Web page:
Modeling microphones might be the best option out there, especially if you’re a home studio musician. But what are modeling microphones? Are they any good? And is a modeling mic right for YOU?
Keep reading to learn all about the world of modeling microphones. Here’s what we’re going to cover:
- What Is A Modeling Microphone?
- Are Modeling Mics Any Good?
- What Is The Best Modeling Microphone?
- What Is The Cheapest Modeling Mic?
- Can’t I Just Get Microphone Modeling Software?
- Is Mic Modeling Right For You?
But if you want to learn about modeling mics specifically, keep reading.
What Is A Modeling Microphone?
Most mics are one-trick ponies, meaning each one gives you a very specific tone or character.
But for many recording engineers, one mic isn’t enough.
Different types of mics are considered “better” for recording some sources than others.
And there are countless manufacturers out there making all types of mics. Shure, AKG, Neumann, Audio-Technica, MXL, Telefunken, Rode, Warm Audio… the list goes on!
This lady knows what I’m talkin’ about…
You can also just check out Sweetwater’s mic selection here to see what I mean.
But why are there so many options?
Most engineers like to have flexibility when it comes to mic selection so they can choose the best mic for the job.
For example, you might record a singer with a certain microphone, only to find that it creates too much harshness.
You could then swap out the mic for a different model that better suits the singer’s voice.
But what if you want the variety and you don’t have tens of thousands of dollars to spend on a bunch of different mics?
Enter the modeling microphone.
A modeling mic is designed to emulate many different microphones.
For example, with a modeling mic you would first record the singer.
Then, instead of physically swapping out different mics, you would virtually choose which mic you wanted to emulate by using a plugin inside the DAW.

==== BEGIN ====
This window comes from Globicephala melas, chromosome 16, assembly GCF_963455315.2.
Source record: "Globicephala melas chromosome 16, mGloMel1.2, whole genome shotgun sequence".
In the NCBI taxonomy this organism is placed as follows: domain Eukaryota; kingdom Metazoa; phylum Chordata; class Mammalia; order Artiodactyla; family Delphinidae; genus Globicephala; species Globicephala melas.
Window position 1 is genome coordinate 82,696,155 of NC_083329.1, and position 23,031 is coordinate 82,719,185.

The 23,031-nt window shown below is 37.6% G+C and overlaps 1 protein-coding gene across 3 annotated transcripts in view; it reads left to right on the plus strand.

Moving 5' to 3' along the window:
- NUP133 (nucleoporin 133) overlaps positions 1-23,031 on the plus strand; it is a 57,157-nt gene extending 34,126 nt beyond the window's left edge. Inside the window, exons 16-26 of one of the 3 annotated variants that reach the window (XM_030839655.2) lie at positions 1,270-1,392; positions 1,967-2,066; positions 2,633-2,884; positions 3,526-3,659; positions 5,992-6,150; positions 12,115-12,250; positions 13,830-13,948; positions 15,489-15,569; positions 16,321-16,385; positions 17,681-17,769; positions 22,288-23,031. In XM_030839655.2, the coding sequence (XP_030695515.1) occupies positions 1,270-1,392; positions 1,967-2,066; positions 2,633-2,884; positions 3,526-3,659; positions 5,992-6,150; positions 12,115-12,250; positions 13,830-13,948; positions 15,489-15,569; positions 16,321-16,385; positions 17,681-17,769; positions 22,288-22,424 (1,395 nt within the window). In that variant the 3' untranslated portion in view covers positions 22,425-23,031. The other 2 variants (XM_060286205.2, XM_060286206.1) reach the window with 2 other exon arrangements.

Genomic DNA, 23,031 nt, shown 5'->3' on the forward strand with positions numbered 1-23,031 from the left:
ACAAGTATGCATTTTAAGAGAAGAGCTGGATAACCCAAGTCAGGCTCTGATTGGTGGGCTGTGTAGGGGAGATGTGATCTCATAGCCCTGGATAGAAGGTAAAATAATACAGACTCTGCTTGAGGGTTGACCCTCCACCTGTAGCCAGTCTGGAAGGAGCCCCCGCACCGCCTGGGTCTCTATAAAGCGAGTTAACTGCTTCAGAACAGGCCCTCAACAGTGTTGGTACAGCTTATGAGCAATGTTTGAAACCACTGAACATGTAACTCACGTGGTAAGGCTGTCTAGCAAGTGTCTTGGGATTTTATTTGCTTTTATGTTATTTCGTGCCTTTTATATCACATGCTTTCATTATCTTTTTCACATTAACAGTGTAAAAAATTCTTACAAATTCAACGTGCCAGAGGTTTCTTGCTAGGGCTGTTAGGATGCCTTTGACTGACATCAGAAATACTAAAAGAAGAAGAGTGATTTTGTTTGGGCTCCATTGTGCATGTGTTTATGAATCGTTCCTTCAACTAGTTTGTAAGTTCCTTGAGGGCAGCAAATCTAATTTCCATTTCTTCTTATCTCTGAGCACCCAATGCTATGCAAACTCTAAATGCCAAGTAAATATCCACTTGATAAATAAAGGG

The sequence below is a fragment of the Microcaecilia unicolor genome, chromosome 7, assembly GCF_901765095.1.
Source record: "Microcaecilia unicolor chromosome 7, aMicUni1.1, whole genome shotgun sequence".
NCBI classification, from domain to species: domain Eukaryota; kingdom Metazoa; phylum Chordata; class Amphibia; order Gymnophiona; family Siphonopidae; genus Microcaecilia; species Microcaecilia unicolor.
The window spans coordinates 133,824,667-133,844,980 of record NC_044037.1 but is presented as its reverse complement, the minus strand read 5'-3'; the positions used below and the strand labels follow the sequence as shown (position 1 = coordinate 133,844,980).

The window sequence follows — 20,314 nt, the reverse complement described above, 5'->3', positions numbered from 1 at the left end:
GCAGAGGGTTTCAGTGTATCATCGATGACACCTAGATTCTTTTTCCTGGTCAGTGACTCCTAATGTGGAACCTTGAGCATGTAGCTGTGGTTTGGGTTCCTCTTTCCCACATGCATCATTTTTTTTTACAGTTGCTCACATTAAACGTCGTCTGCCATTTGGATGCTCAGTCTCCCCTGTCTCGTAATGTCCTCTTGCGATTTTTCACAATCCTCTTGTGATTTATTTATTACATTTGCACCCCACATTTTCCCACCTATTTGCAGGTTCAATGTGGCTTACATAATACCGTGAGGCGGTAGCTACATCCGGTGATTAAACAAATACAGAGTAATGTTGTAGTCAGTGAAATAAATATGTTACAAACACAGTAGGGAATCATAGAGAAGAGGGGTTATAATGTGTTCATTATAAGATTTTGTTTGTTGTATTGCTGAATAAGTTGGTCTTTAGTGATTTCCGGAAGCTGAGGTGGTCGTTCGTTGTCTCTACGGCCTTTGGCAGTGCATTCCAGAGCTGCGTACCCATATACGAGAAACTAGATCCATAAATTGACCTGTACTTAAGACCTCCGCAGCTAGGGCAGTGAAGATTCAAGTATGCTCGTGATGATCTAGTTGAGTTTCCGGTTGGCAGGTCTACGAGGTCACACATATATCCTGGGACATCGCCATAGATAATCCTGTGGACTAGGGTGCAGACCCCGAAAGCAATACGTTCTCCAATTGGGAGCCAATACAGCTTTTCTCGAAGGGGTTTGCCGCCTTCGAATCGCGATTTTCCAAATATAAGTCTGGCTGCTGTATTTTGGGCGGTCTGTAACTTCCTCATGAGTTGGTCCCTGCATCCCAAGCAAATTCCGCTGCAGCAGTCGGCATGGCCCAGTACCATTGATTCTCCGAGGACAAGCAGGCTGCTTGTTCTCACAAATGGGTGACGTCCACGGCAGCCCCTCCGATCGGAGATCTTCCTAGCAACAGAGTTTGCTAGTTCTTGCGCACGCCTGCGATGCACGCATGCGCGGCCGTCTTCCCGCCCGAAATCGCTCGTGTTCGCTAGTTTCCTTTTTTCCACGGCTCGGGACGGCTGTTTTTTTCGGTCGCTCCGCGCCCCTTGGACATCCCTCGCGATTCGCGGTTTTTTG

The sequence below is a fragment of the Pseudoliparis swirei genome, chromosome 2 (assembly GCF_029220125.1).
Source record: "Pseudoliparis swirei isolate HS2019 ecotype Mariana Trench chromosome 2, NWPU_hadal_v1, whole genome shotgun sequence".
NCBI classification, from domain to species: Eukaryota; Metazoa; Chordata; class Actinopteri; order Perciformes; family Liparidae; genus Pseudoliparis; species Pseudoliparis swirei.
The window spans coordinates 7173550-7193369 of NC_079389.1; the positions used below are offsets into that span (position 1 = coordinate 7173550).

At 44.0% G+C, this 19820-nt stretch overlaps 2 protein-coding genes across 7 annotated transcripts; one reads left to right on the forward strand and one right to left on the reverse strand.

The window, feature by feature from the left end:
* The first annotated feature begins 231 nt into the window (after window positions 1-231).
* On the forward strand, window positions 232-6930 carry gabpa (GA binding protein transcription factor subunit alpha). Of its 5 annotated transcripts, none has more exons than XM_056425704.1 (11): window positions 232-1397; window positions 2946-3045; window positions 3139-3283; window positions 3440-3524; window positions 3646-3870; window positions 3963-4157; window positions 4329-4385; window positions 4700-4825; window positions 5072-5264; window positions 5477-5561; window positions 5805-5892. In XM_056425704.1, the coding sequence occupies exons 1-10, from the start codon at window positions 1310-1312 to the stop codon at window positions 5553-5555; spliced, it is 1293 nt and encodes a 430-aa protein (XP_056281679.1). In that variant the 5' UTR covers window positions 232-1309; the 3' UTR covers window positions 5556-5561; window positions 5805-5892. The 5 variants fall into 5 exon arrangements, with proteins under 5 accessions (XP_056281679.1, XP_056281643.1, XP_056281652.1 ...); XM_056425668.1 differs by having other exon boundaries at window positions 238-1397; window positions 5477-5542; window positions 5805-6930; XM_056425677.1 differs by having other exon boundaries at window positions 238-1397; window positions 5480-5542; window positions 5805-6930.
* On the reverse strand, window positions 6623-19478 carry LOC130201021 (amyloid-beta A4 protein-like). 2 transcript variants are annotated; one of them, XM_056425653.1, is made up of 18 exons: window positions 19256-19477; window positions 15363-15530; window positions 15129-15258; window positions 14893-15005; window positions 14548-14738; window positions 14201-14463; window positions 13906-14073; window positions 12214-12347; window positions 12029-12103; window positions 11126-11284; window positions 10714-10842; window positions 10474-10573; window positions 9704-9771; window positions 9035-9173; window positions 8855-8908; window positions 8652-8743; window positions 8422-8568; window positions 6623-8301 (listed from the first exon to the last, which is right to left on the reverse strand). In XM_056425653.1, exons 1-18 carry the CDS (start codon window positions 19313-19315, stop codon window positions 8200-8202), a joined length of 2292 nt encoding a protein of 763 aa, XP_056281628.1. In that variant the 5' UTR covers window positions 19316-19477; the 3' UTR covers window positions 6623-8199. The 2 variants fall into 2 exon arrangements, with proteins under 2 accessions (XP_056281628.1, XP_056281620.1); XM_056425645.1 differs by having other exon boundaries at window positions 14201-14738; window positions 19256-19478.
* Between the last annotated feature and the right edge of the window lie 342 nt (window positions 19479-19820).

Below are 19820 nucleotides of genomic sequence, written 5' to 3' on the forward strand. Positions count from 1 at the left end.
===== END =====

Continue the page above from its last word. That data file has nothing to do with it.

Basically, you have instant access to a full mic locker of very expensive microphones for a fraction of the cost.
Are Modeling Mics Any Good?
The short answer, in my opinion, is a resounding “yes”. Especially for home studio musicians who want the benefit of many different mic tones for a fraction of the cost.
However, price isn’t the only factor to consider… what about efficiency?
- A traditional multi-mic owner will first record the singer with one or two mics at the same time.
- If neither of them suit the singer’s voice, the engineer will take some time to swap out the mic and test the next one.
- And if THAT mic doesn’t sound right, they’ll take a bit more time to try the next one.
- Then the NEXT one.
- And the next one.
- And… well, you get the idea.
Modeling mic owners don’t have to do it this way.
When the character of the mic doesn’t play nice with the singer or doesn’t fit well in context with the rest of the track, you can simply change the emulated mic model right inside the DAW.
No PHYSICAL mic swap happens, just a much quicker VIRTUAL one.
If you’re at all worried about the accuracy of the emulations, don’t be.
Of course modeling can’t replicate the real-life versions of mics EXACTLY, but the differences are negligible.
Look at it this way, the fact that you didn’t use a real Sony C800 will NEVER be the reason someone turns off your music.
Don’t believe me? A quick YouTube search will bring up plenty of shootouts. Here’s one of them:
What Is The Best Modeling Microphone?
Just like most answers to the “what is the best XYZ” question, IT DEPENDS.
What’s the best modeling mic for YOU?
Ultimately, you’ll have to decide for yourself. But here are my personal top three picks:
Slate Digital Virtual Mic System
Slate Digital offers two mic choices: The ML-1 and the ML-2.